On October 15 2015, the historic theatre re-opened its doors with a new stage, fly-tower and backstage area, a new creative studio space, a refreshed auditorium and improved accessibility to the heritage theatre through the partnership with University of Portsmouth.
“We will be recruiting a new CEO but meanwhile Sheena Hume, Director of Operations will be stepping up to caretaker the role, with the support of the current team. We are confident that the theatre will continue to go from strength to strength, welcoming exciting and adventurous shows that challenge perceptions. We have a beautiful building and a strong programme of great performances to look forward to,” says Judith Smyth
Sheena’s extensive management expertise and in-depth knowledge of the theatre industry will provide her with the experience to continue the theatre’s drive to success, having managed a variety of theatres including Dominion Theatre, London as well as Britain’s largest theatre Hammersmith Apollo in London.
The Bench Theatre Company are staging Alan Bennett's 'Habeas Corpus' this week, and it has proved a successful hit at the box office.
Opening on the 14th of September, and running nightly until the 17th, with a matinée on the Saturday, the comedy farce has nearly sold out for the entire run.
There is now limited availability across the performances, so audience members are encouraged to book in advance to avoid disappointment.
Performed at the Spring Arts and Heritage Centre in Havant, the show follows the successful run of Ayckbourn's 'Woman In Mind' for the Bench. The show is directed by Jacqui Penrose.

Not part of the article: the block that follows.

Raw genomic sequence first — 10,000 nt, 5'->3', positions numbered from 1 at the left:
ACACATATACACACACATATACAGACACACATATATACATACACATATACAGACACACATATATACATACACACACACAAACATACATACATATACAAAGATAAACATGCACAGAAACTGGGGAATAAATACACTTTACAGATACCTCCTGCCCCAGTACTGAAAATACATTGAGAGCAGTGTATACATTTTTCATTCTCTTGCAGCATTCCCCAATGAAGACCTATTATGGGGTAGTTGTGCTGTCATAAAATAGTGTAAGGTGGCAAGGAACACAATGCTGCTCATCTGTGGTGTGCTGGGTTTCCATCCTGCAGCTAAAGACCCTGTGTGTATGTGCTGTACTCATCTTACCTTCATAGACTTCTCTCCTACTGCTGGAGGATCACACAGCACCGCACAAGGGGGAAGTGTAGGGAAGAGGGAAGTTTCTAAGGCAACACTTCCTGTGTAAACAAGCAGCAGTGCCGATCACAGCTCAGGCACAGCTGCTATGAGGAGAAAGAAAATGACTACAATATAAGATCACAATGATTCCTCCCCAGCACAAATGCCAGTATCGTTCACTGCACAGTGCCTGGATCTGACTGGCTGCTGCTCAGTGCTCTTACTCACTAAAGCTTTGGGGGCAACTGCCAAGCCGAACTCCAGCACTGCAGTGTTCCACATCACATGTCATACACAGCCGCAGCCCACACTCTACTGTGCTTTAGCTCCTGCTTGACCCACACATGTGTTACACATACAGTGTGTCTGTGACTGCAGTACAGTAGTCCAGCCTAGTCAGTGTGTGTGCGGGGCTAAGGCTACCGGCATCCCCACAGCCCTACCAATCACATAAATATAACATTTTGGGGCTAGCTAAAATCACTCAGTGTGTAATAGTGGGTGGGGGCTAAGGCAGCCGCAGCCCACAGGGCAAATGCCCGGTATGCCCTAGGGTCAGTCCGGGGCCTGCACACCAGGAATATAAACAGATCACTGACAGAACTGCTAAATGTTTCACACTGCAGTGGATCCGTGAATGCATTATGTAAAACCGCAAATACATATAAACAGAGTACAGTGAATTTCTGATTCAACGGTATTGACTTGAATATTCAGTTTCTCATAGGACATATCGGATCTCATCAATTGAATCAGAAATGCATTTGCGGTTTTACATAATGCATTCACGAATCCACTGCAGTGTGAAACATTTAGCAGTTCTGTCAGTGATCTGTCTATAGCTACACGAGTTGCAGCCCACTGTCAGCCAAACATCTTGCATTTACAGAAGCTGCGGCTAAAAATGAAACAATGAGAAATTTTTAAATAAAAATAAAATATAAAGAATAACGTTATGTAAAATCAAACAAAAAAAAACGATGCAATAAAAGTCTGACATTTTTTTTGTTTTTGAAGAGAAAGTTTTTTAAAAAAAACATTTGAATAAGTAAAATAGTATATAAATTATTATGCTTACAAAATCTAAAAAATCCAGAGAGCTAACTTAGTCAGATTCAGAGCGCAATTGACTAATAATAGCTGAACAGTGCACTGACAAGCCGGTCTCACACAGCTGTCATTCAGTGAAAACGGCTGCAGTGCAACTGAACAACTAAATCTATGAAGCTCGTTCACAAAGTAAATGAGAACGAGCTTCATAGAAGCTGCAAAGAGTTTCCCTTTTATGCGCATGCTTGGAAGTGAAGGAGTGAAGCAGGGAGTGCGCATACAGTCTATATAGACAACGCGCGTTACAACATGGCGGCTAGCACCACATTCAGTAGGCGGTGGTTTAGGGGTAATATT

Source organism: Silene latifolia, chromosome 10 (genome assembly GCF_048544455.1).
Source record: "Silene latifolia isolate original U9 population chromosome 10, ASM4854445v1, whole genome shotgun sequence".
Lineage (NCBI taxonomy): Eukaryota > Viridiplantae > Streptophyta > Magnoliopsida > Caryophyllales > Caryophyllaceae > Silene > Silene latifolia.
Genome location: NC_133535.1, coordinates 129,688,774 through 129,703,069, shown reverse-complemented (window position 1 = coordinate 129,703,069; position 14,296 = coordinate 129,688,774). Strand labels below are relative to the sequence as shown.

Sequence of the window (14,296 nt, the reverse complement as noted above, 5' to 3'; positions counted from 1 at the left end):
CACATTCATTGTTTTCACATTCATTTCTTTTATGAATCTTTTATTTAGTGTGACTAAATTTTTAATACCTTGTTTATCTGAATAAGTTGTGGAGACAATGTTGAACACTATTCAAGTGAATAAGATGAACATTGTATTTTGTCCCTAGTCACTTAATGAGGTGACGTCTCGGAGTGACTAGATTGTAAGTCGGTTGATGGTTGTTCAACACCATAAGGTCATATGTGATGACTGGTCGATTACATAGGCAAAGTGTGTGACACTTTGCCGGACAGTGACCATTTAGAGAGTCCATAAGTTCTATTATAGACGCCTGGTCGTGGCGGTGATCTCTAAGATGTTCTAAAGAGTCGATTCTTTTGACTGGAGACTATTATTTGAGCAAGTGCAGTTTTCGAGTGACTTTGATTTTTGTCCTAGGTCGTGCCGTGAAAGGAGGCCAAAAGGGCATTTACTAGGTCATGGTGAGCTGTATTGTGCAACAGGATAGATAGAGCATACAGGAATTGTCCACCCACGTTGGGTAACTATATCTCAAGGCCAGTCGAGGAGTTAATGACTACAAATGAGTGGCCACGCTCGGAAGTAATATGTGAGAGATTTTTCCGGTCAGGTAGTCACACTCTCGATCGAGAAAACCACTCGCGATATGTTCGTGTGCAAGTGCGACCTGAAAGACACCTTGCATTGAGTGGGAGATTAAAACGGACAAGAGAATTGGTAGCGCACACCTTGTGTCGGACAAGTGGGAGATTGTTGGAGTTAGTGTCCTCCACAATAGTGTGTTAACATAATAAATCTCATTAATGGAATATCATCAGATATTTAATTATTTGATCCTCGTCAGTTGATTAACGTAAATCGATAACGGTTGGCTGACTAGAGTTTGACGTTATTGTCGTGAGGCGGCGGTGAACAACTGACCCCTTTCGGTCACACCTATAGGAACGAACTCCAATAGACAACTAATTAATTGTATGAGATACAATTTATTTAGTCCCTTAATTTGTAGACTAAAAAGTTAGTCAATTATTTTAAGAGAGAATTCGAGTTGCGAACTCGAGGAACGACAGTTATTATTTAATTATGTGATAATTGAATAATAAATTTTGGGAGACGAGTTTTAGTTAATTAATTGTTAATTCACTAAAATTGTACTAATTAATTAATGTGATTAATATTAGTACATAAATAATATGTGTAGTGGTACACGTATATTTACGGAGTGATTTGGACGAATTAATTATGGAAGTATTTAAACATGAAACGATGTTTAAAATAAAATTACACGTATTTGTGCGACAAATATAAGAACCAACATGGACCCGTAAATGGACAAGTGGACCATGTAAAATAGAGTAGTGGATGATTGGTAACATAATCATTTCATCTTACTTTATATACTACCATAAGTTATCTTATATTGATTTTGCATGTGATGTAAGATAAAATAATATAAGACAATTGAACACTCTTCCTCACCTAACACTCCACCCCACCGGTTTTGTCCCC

Alan Bennett is one of the great writers of theatre and the piece is entertaining, farcical and comes highly recommended.
Adroit Theatre company return this autumn, to present Playhouse Creatures by April De Angelis at The New Theatre Royal's Minghella Studio.
"The day came when everything changed and for the first time women were permitted by royal decree to act upon a stage. A great stir it caused. And I was one of the first ever and when I spoke a great hush descended on the house, and it was as if the men and women gathered there were watching a miracle..."
The year is 1669, a bawdy and troublesome time, and theatres have just reopened after seventeen years of Puritan suppression. There is a surge in dramatic writing and the first English actresses appear on the stage.
Playhouse Creatures focuses on the most famous (Nell Gwyn, Elizabeth Farley, Rebecca Marshall, Doll Common and Mary Betterton) to provide a comic and often moving account of the precarious lives of the Restoration actresses.
Backstage conversations about life behind the curtain are interspersed with moments from their performances in the comedies and tragedies in scenes that will have audiences laughing out loud one minute and swallowing the lump in their throat the next.